How to

4 November 2016

Installing Roof and Loft Insulation

Heat rises, and without insulation the heat from your home is rising straight out of your roof. All this leaking heat represents bundles of lost cash in energy bills, cash that could be trapped in with a simple installation of roof or loft insulation. Relatively inexpensive, this kind of insulation can last decades and repay the money spent on it many times over. Indeed, it could even go some way to solving the country’s current fuel poverty problems.

Img source: Martin Pettitt / Flikr
Which type of roof insulation you choose will very much depend on how you use your attic, and how easy it is to access. In this article we will cover the different types and methods, and any possible snags along the way. As long as your loft is accessible and doesn’t suffer from damp or condensation problems it can be effectively insulated. You can even do it yourself if you’re relatively handy at DIY!

Here are the different types of loft or roof, and the insulation they require:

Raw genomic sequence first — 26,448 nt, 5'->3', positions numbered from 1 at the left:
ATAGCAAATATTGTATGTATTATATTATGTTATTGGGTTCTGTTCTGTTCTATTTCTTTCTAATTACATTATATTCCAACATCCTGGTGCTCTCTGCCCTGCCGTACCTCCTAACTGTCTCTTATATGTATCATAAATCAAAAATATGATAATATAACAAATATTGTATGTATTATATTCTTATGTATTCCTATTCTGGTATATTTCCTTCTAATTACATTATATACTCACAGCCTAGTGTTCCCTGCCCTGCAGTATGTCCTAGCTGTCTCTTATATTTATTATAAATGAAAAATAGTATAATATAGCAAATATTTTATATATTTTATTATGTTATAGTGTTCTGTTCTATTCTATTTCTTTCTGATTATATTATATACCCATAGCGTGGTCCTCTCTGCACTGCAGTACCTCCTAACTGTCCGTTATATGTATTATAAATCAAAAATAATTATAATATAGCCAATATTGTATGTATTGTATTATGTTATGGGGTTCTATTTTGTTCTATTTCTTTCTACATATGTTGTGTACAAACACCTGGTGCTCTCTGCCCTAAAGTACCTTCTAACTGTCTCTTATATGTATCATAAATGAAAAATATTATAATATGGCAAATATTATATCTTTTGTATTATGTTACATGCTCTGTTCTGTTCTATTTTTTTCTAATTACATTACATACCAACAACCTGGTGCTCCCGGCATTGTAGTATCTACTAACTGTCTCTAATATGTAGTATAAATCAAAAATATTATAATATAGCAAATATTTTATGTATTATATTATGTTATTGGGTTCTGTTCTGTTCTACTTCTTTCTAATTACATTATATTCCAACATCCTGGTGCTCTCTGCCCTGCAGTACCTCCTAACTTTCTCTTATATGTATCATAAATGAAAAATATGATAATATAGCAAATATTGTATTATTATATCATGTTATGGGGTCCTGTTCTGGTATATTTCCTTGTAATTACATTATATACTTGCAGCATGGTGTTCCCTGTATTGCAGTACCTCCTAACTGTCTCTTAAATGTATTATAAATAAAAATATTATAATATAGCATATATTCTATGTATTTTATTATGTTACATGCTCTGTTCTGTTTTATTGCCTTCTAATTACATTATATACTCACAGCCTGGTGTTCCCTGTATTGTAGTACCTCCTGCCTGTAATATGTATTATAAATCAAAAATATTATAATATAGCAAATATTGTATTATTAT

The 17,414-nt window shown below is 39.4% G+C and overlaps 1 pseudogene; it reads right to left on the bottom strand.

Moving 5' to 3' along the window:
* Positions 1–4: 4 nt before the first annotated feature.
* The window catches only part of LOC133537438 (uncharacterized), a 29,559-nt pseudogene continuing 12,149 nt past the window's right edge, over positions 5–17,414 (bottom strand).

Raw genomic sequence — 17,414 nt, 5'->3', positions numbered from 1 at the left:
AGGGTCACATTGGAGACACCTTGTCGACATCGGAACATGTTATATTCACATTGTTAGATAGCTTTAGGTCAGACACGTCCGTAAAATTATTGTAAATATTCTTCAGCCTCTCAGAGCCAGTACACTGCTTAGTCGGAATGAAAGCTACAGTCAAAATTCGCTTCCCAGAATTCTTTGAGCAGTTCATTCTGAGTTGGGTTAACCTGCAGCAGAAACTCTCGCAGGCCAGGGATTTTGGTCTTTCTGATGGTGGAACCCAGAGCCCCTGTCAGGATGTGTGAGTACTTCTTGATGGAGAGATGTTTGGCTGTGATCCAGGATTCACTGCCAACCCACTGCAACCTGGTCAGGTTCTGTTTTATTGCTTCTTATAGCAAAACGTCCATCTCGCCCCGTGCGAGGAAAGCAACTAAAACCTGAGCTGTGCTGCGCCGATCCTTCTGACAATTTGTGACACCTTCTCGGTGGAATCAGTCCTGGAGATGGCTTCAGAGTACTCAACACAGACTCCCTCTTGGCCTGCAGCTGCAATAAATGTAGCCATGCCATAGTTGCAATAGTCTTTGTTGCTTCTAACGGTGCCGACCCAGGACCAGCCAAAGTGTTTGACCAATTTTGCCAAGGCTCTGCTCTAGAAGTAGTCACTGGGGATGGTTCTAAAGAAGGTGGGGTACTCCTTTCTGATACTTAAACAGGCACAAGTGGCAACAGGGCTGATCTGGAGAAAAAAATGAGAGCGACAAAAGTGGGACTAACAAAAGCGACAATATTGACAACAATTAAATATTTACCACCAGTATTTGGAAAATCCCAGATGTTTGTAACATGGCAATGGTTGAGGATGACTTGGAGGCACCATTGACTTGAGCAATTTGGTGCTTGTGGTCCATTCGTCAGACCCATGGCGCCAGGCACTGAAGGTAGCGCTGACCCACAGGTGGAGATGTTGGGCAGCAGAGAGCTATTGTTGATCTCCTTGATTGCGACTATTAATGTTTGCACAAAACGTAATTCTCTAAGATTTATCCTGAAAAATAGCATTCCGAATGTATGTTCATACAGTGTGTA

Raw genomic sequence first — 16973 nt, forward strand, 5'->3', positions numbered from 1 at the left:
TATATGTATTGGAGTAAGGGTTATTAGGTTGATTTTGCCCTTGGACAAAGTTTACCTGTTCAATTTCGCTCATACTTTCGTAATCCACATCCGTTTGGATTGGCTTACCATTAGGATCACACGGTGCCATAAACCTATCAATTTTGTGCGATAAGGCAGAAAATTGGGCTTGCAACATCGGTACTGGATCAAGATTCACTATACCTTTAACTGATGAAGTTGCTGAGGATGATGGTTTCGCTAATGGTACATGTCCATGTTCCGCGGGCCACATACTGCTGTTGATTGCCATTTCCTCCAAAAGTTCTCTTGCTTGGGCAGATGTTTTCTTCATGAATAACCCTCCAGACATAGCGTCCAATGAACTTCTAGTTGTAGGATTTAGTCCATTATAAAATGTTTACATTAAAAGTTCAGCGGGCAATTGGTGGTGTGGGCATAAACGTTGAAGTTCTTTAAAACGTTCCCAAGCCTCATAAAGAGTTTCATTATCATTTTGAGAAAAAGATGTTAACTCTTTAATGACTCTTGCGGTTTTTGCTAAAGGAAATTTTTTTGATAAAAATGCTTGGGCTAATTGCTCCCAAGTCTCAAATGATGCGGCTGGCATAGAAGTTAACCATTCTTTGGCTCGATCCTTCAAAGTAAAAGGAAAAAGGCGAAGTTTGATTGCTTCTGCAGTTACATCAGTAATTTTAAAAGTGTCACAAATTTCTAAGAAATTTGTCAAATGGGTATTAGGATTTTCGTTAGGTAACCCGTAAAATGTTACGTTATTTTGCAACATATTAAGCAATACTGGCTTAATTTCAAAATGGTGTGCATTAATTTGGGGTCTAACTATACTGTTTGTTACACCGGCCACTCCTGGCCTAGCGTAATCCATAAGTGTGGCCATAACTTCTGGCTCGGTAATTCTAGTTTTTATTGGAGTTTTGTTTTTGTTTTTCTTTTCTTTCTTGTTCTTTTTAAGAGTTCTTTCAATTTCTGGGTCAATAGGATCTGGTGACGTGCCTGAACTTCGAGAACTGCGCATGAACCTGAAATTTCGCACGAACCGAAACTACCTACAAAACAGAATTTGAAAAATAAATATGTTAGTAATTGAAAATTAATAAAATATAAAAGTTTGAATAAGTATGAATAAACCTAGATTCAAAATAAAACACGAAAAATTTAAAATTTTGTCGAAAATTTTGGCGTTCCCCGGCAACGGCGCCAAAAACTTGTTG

Storage Space Loft

If your loft is used primarily for storage, then it is probably the easiest job, as the insulation doesn’t need to be completely hidden and sealed. Usually storage lofts consist of boards placed over the joists in the roof to provide a storage platform. The area between these joists can be filled with insulating material, usually mineral wool.

However, this doesn’t usually provide enough insulation by itself, so you should add insulating boards on top of the joists, then flooring boards on top of that. Alternatively, you can raise the level of the flooring and fill the space underneath with mineral wool. Just be sure not to squash the wool, as this reduces its insulating efficiency.

The recommended depth for insulation is 250-270mm.

One thing to bear in mind when you perform this type of insulation is that as the loft space will now be significantly cooler, there may be new issues with encroaching damp or condensation, or existing issues can be made worse, so this must be monitored. Any issues can be rectified with proper ventilation.